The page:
Large king-of-the-salmon feed on copepods, krill, small pelagic fishes, young rockfishes, squid, and octopus, while small individuals feed on copepods, polychaete worms, and fish larvae. Off the coast of Oregon, juveniles have different diets depending on habitat. Offshore juveniles feed mainly on the hyperiid amphipod Phronima, also taking small numbers of other amphipods, copepods, and free-floating fish scales. Inshore juveniles feed mainly on copepods and fish larvae. Known predators of small king-of-the-salmon include the bigeye thresher shark (Alopias superciliosus) and the longnose lancetfish (Alepisaurus ferox). This species is occasionally encountered while trolling for salmon, in nets, or washed up on the shore.

List of cartilaginous fish of Sri Lanka

Sri Lanka is a tropical island situated close to the southern tip of India. The diversity of fish fauna within the inland waterways and around the island is very high considering the small size of the island.

List of common fish names

This is a list of common fish names. While some common names refer to a single species or family, others have been used for a confusing variety of types; the articles listed here should explain the possibilities if the name is ambiguous.

List of sharks

Sharks belong to the superorder Selachimorpha in the subclass Elasmobranchii, in the class Chondrichthyes. The Elasmobranchii also include rays and skates; the Chondrichthyes also include Chimaeras. The first sharks appeared in the oceans over 440 million years ago.

Listed below are extant species of shark. Sharks are spread across 512 described and 23 undescribed species in eight orders. The families and genera within the orders are listed in alphabetical order. Also included is a field guide to place sharks into the correct order.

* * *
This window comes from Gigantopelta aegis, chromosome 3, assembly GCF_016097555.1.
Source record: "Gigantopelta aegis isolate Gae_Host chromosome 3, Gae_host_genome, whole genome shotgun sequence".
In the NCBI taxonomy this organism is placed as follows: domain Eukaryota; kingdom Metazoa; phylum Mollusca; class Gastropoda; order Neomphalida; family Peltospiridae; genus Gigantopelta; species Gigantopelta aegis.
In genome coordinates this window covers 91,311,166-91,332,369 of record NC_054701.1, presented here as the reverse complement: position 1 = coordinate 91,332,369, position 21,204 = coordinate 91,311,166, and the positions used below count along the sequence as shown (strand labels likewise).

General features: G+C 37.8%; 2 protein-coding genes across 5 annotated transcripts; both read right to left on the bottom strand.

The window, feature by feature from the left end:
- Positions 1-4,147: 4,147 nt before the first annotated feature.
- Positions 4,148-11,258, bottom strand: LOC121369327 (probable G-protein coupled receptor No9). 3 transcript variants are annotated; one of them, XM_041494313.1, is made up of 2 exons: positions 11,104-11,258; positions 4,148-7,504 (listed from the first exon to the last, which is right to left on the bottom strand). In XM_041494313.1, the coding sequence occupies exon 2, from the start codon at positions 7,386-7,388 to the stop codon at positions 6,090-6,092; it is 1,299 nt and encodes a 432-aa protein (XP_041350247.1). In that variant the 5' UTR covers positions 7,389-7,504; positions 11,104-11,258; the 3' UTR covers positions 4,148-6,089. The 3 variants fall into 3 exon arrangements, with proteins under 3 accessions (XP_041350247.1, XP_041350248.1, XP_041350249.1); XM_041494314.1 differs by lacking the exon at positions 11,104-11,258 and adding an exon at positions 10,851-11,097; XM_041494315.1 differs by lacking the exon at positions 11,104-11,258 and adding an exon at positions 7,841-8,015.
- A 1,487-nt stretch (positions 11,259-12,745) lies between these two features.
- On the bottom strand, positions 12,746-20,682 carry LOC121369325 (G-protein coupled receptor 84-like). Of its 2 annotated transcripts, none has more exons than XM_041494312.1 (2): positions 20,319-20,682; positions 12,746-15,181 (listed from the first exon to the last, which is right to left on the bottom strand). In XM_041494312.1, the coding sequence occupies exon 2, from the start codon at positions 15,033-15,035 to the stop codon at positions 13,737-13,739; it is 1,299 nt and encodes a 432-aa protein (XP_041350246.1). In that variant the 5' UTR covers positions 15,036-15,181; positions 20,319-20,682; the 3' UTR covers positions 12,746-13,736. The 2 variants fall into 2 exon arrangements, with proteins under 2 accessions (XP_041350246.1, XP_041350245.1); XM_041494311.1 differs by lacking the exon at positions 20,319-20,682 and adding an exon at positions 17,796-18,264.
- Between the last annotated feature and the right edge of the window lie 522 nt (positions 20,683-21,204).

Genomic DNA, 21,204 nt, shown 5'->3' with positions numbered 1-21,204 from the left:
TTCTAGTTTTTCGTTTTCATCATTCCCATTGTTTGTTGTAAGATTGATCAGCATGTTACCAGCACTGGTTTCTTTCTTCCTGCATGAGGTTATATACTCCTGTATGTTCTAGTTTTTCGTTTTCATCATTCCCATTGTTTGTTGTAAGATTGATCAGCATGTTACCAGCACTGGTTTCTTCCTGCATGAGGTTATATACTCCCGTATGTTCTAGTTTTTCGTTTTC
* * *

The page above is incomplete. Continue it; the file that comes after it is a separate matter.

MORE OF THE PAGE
Malapascua is a Philippine island situated in the Visayan Sea, 6.8 kilometres (4.2 mi) across a shallow strait from the northernmost tip of Cebu Island. Administratively, it is part of the peninsular barangay of Logon, Daanbantayan, Cebu. Malapascua is a small island, only about 2.5 by 1 kilometre (1.55 by 0.62 mi), and has eight hamlets.

Memorandum of Understanding on the Conservation of Migratory Sharks

The Memorandum of Understanding on the Conservation of Migratory Sharks is an international instrument for the conservation of migratory species of sharks. It was founded under the auspices of the Convention on the Conservation of Migratory Species of Wild Animals (CMS; also known as the Bonn Convention).

Pelagic thresher

The pelagic thresher (Alopias pelagicus) is a species of thresher shark, family Alopiidae; this group of sharks is characterized by the greatly elongated upper lobes of their caudal fins. The pelagic thresher occurs in the tropical and subtropical waters of the Indian and Pacific Oceans, usually far from shore, but occasionally entering coastal habitats. It is often confused with the common thresher (A. vulpinus), even in professional publications, but can be distinguished by the dark, rather than white, color over the bases of its pectoral fins. The smallest of the three thresher species, the pelagic thresher typically measures 3 m (10 ft) long.

The diet of the pelagic thresher consists mainly of small midwater fishes, which are stunned with whip-like strikes of its tail. Along with all other mackerel sharks, the pelagic thresher exhibits ovoviviparity and usually gives birth to litters of two. The developing embryos are oophagous, feeding on unfertilized eggs produced by the mother. The young are born unusually large, up to 43% the length of the mother. Pelagic threshers are valued by commercial fisheries for their meat, skin, liver oil, and fins, and are also pursued by sport fishers. The International Union for Conservation of Nature assessed this species as vulnerable in 2007.


Sharks are a group of elasmobranch fish characterized by a cartilaginous skeleton, five to seven gill slits on the sides of the head, and pectoral fins that are not fused to the head. Modern sharks are classified within the clade Selachimorpha (or Selachii) and are the sister group to the rays. However, the term "shark" has also been used for extinct members of the subclass Elasmobranchii outside the Selachimorpha, such as Cladoselache and Xenacanthus, as well as other Chondrichthyes such as the holocephalid eugenedontidans.